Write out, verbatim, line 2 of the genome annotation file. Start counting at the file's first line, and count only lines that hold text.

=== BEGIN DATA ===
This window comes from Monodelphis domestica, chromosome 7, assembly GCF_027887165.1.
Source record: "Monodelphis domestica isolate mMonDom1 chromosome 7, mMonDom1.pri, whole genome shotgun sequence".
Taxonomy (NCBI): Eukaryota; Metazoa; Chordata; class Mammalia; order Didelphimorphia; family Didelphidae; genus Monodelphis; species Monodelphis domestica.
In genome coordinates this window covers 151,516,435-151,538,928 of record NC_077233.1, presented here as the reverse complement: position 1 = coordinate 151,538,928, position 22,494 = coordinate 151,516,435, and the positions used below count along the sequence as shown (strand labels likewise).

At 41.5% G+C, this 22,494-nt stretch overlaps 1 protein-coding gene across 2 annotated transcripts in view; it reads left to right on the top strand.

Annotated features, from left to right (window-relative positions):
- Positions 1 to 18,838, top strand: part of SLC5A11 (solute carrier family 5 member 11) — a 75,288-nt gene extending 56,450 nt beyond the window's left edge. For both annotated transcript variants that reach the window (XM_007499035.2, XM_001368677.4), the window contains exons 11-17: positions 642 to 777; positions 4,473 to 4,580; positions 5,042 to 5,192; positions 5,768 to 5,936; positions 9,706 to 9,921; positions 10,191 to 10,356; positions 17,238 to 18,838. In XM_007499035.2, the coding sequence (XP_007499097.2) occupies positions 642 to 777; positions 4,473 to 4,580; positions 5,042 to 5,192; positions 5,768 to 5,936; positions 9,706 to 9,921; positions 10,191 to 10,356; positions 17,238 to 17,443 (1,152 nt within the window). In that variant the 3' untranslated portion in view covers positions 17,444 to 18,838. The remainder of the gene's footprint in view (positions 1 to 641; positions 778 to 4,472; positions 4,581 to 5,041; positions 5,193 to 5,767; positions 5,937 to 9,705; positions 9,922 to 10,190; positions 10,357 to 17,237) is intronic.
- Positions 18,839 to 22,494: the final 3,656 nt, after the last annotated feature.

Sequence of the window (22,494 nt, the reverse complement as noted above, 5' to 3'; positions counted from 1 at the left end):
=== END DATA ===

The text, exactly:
Source record: "Monodelphis domestica isolate mMonDom1 chromosome 7, mMonDom1.pri, whole genome shotgun sequence".